"Many of these people were employed, working multiple jobs," said student Vaisha Nair. "Regardless of their situation, most of them were unable to keep up with rent. This is a basic cost, one of the first things we need."

"These are people who got ERAP, so they got funding to stay housed," Mayer said. "But even with that funding, they are still incredibly housing insecure. That program is going away in February, and we're going to run out of money to support people. Absent those funds, people are going to be in a lot of danger, perhaps becoming homeless or having to move, as their rents increase but their wages don't increase."

Mayer added, "People are struggling. We need to have a conversation about what we can do to create more affordable housing to help ease this crisis."

Struggling to 'get by'

When asked if they were able to "get by" with their available household resources each month, most respondents reported that they were scraping by, with 53% of respondents feeling that they had "just enough" and 38% not having enough resources to make ends meet. Over 50% of respondents were living below the federal poverty line.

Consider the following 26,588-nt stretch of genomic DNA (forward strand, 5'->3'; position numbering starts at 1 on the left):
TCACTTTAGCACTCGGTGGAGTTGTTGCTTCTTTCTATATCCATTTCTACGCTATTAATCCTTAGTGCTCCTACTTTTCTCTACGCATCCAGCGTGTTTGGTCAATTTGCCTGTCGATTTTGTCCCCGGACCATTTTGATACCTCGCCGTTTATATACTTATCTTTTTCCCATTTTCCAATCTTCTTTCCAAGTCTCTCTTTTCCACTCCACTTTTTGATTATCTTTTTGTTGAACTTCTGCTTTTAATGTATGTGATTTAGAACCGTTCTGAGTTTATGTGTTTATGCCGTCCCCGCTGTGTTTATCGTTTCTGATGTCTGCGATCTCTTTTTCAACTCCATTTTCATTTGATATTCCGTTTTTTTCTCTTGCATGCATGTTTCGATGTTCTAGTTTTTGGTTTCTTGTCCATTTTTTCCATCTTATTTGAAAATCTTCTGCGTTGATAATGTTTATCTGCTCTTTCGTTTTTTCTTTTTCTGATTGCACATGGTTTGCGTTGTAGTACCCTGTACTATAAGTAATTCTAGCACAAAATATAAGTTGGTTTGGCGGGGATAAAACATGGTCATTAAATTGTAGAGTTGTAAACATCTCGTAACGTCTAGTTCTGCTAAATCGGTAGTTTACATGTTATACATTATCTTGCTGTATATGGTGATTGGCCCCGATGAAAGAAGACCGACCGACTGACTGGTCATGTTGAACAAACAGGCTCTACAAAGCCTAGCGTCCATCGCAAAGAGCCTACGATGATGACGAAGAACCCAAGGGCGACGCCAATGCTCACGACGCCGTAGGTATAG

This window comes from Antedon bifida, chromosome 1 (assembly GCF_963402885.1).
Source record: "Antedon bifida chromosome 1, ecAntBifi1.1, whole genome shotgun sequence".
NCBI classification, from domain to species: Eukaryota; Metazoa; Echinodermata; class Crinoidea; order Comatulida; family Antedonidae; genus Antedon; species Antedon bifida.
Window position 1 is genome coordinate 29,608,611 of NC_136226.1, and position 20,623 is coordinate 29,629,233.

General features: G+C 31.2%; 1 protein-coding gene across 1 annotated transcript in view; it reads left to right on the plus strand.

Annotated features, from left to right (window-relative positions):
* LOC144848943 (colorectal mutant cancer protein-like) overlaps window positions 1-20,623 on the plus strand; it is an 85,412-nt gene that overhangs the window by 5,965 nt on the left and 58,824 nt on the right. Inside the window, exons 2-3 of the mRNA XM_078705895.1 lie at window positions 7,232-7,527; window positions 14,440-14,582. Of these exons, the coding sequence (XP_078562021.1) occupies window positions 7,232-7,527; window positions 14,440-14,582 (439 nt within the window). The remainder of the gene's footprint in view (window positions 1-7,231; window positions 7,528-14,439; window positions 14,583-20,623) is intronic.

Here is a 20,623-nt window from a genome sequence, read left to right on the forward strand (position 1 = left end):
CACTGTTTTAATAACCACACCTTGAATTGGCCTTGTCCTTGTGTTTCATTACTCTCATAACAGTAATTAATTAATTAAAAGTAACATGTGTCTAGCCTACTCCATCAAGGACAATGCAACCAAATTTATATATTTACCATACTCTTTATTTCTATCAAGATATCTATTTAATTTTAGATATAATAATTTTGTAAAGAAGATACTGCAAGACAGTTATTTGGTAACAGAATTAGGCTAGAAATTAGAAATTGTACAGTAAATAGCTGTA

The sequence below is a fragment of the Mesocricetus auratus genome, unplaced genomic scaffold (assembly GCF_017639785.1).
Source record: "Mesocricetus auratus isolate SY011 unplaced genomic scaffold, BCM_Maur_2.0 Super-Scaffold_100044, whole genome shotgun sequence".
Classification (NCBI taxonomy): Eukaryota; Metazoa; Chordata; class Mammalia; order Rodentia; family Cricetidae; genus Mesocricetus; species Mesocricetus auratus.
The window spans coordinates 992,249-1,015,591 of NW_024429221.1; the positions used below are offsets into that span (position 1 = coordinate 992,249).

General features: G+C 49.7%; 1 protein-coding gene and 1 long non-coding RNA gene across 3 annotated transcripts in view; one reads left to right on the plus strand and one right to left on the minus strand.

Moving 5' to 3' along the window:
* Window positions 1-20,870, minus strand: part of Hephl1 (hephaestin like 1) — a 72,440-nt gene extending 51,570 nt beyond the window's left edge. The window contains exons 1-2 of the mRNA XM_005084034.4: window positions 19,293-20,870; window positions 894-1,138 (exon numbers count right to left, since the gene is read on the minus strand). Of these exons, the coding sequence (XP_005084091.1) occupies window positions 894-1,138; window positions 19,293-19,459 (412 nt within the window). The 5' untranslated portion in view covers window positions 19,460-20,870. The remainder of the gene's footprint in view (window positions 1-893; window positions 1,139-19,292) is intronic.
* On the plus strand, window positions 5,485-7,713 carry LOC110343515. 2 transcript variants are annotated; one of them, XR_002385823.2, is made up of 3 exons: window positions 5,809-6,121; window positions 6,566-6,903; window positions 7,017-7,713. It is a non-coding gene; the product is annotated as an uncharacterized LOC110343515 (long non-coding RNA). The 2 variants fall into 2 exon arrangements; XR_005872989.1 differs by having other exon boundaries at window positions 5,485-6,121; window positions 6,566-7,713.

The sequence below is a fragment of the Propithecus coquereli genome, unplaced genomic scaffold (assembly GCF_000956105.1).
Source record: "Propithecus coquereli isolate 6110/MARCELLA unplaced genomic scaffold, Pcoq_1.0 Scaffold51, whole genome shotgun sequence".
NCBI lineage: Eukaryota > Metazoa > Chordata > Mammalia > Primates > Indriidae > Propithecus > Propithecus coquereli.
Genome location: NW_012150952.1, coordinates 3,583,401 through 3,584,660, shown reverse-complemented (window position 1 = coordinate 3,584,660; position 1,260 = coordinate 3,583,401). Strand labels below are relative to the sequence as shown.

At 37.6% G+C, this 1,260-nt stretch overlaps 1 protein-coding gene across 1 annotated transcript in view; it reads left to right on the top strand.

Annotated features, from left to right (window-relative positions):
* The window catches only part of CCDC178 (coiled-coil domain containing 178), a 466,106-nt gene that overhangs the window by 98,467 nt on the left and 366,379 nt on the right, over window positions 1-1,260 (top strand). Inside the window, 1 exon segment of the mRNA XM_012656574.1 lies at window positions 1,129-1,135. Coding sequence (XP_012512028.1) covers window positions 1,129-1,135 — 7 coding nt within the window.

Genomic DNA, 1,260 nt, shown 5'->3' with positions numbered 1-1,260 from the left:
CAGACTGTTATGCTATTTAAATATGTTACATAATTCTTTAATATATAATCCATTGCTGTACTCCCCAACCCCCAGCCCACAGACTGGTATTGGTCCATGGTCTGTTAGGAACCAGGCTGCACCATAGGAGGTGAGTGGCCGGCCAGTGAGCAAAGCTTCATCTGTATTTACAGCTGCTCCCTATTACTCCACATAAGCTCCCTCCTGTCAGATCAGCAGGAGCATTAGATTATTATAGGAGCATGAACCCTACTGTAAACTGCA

In the event of an emergency, 44.5% reported that they could not come up with $500 to pay an emergency bill, putting them at risk for ongoing housing insecurity.

student pointing at poster related to housting insecurity

Students reported on food insecurity among the respondents. Photo by Alicia Raber.

Almost all respondents, 87%, saw an increase in their grocery bills. To manage food insecurity, 61% of respondents reported skipping meals, 65% reported eating less, 75% reported eating less healthy options and 54% reported going hungry on occasion.

Of those interviewed, 50% reported high or extreme levels of stress.

"People who received ERAP are definitely going through challenges financially, and that can have a huge impact on how you feel, your work and your personal life," said student Annie Wagner. "We recommend providing people who receive these benefits with information about mental health services."